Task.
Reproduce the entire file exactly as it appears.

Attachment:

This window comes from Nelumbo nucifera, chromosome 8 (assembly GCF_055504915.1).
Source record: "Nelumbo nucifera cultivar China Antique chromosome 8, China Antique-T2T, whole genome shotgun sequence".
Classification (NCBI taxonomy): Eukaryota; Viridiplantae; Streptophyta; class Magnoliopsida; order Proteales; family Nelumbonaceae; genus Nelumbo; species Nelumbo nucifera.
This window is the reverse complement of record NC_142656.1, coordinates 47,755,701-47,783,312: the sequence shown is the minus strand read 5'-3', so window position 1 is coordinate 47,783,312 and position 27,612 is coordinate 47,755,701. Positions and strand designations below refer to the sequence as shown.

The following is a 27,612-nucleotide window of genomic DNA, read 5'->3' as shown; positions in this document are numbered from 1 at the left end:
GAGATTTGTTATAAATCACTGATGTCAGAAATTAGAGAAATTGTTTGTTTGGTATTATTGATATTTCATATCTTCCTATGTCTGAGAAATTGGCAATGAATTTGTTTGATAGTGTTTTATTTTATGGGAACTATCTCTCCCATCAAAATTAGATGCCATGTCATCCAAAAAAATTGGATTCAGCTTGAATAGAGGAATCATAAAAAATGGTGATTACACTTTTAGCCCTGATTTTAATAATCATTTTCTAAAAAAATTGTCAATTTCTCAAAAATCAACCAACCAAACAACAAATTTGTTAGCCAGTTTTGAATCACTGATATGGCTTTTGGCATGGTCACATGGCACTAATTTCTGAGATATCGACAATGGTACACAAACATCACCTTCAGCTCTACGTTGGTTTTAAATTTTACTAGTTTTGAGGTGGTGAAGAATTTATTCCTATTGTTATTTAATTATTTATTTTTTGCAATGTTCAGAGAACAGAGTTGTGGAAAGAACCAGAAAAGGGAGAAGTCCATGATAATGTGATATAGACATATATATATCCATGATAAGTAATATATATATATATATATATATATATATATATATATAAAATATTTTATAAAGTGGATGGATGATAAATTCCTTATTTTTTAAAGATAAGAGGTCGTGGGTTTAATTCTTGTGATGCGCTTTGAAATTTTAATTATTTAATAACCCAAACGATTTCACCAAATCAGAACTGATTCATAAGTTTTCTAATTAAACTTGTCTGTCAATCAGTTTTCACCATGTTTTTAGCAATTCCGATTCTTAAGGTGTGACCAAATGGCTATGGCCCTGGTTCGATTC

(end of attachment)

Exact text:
This window comes from Nelumbo nucifera, chromosome 8 (assembly GCF_055504915.1).
Source record: "Nelumbo nucifera cultivar China Antique chromosome 8, China Antique-T2T, whole genome shotgun sequence".
Classification (NCBI taxonomy): Eukaryota; Viridiplantae; Streptophyta; class Magnoliopsida; order Proteales; family Nelumbonaceae; genus Nelumbo; species Nelumbo nucifera.
This window is the reverse complement of record NC_142656.1, coordinates 47,755,701-47,783,312: the sequence shown is the minus strand read 5'-3', so window position 1 is coordinate 47,783,312 and position 27,612 is coordinate 47,755,701. Positions and strand designations below refer to the sequence as shown.

The following is a 27,612-nucleotide window of genomic DNA, read 5'->3' as shown; positions in this document are numbered from 1 at the left end:
GAGATTTGTTATAAATCACTGATGTCAGAAATTAGAGAAATTGTTTGTTTGGTATTATTGATATTTCATATCTTCCTATGTCTGAGAAATTGGCAATGAATTTGTTTGATAGTGTTTTATTTTATGGGAACTATCTCTCCCATCAAAATTAGATGCCATGTCATCCAAAAAAATTGGATTCAGCTTGAATAGAGGAATCATAAAAAATGGTGATTACACTTTTAGCCCTGATTTTAATAATCATTTTCTAAAAAAATTGTCAATTTCTCAAAAATCAACCAACCAAACAACAAATTTGTTAGCCAGTTTTGAATCACTGATATGGCTTTTGGCATGGTCACATGGCACTAATTTCTGAGATATCGACAATGGTACACAAACATCACCTTCAGCTCTACGTTGGTTTTAAATTTTACTAGTTTTGAGGTGGTGAAGAATTTATTCCTATTGTTATTTAATTATTTATTTTTTGCAATGTTCAGAGAACAGAGTTGTGGAAAGAACCAGAAAAGGGAGAAGTCCATGATAATGTGATATAGACATATATATATCCATGATAAGTAATATATATATATATATATATATATATATATATATATAAAATATTTTATAAAGTGGATGGATGATAAATTCCTTATTTTTTAAAGATAAGAGGTCGTGGGTTTAATTCTTGTGATGCGCTTTGAAATTTTAATTATTTAATAACCCAAACGATTTCACCAAATCAGAACTGATTCATAAGTTTTCTAATTAAACTTGTCTGTCAATCAGTTTTCACCATGTTTTTAGCAATTCCGATTCTTAAGGTGTGACCAAATGGCTATGGCCCTGGTTCGATTC